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Researchers map neural circuitry of songbird learning

Date:
December 8, 2016
Source:
The City University of New York
Summary:
Researchers have begun to map the brain circuitry responsible for cultural transmission and species specificity in birdsong.
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Bengalese Finch (stock image).
Credit: © Megan Lorenz / Fotolia

How do juvenile songbirds learn to sing in a way that preserves both the unique features of local song culture and their specifics-specific song "signature"? Researchers have begun to map the brain circuitry responsible for cultural transmission and species specificity in birdsong.

Two studies appearing in the December 9 issue of Science shed light upon the neuronal architecture of birdsong. In one experiment, Dr. Vikram Gadagkar, postdoctoral fellow and neurobiologist at Cornell University, and his colleagues found that dopaminergic neurons in the ventral tegmental area (VTA) of the brain encode errors in singing performance. This dopaminergic error signal may also help juvenile zebra finches learn to accurately imitate the song of their tutor.

In the second study, investigators studied songbird hatchlings fostered by another species. Dr. Makoto Araki, Neuronal Mechanism of Critical Period Unit, 2 3 Collective Interactions Unit at Okinawa Institute of Science and Technology Graduate University, Okinawa, Japan and colleagues determined that, while juvenile zebra finches imitated the song syllables of their adoptive Bengalese finch parents, they adjusted song cadence towards the rhythm typical of their own species, whose song they had never heard, suggesting that songbirds learn rhythm from an innate template rather than from other birds.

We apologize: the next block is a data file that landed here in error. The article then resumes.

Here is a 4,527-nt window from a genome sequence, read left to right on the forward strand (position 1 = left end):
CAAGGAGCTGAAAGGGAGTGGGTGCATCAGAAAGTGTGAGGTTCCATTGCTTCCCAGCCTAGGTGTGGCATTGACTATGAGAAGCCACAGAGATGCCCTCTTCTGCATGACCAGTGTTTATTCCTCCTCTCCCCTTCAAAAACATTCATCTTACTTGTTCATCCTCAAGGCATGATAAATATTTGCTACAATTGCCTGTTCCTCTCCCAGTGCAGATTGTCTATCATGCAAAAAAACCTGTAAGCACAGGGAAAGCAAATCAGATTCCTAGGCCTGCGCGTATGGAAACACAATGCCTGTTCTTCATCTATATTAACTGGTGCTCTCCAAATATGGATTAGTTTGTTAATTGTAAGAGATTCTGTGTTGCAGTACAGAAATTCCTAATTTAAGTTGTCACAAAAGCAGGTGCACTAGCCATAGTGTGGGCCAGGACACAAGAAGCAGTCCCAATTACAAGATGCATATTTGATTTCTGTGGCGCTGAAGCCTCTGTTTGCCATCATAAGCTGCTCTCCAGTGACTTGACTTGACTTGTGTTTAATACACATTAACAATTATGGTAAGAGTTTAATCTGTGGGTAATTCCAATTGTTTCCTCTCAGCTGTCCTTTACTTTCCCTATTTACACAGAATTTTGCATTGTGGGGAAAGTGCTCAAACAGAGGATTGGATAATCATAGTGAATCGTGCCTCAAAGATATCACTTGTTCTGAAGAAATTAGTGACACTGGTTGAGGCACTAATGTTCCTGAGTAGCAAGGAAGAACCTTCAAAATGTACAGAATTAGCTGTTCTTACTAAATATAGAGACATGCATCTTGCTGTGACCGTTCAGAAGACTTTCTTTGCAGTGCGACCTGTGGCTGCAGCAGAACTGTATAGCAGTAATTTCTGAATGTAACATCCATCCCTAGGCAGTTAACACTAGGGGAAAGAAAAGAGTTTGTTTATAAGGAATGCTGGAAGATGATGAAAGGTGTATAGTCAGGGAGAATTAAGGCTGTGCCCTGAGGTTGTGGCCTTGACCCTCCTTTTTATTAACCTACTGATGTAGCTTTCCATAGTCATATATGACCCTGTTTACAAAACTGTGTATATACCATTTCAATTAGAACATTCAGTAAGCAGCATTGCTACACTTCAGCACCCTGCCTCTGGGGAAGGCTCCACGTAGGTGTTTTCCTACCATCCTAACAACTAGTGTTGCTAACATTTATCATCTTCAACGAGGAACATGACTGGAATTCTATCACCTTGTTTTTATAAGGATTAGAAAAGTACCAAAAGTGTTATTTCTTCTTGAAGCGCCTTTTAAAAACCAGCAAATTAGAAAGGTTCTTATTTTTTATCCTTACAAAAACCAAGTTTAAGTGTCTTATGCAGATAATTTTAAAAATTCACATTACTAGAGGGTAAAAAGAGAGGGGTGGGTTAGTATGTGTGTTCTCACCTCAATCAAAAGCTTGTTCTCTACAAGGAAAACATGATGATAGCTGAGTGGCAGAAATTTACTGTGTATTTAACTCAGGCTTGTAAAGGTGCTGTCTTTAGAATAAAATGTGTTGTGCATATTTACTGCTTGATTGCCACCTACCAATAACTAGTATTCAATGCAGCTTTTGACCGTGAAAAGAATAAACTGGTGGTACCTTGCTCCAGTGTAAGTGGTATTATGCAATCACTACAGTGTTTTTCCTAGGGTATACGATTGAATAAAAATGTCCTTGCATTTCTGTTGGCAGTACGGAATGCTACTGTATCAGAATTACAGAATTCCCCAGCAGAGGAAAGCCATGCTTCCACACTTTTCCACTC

In this same issue of Science, Drs. Ofer Tchernichovski and Dina Lipkind, psychology researchers at Hunter College, City University of New York (CUNY), offer a perspective on the above studies. Drs. Tchernichovski and Lipkind, who were not affiliated with either study, propose that the findings may shed light on how songbirds maintain a species-specific song signature despite the random changes that occur in local populations and accumulate over generations. According to the Hunter researchers, two types of neurons in the auditory cortex of songbirds may code independently for the sound of song syllables and for rhythm -- with song notes likely more dependent on input from adult tutors and cadence on an innate template or "barcode."

While scientists are only beginning to understand the neural mechanisms that support vocal learning in songbirds, Drs. Tchernichovski and Lipkind point out that this research is relevant to many animal communication systems, including stable cultural transmission in humans.

Dr. Tchernichovski heads the Laboratory of Vocal Learning at Hunter College, CUNY, and uses the songbird to study the mechanisms of vocal learning. Like early speech development in the human infant, the songbird learns to imitate complex sounds during a critical period of development. The adult bird cannot imitate any more -- we do not know why. His lab studies the animal behavior and dynamics of vocal learning and sound production across different brain levels. The lab aims to uncover the specific physiological and molecular (gene expression) brain processes that underlie song learning.


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Materials provided by The City University of New York. Note: Content may be edited for style and length.


Journal Reference:

  1. O. Tchernichovski, D. Lipkind. Encoding vocal culture. Science, 2016; 354 (6317): 1234 DOI: 10.1126/science.aal3205

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The City University of New York. "Researchers map neural circuitry of songbird learning." ScienceDaily. ScienceDaily, 8 December 2016. <www.sciencedaily.com/releases/2016/12/161208143516.htm>.
The City University of New York. (2016, December 8). Researchers map neural circuitry of songbird learning. ScienceDaily. Retrieved May 25, 2017 from www.sciencedaily.com/releases/2016/12/161208143516.htm
The City University of New York. "Researchers map neural circuitry of songbird learning." ScienceDaily. www.sciencedaily.com/releases/2016/12/161208143516.htm (accessed May 25, 2017).

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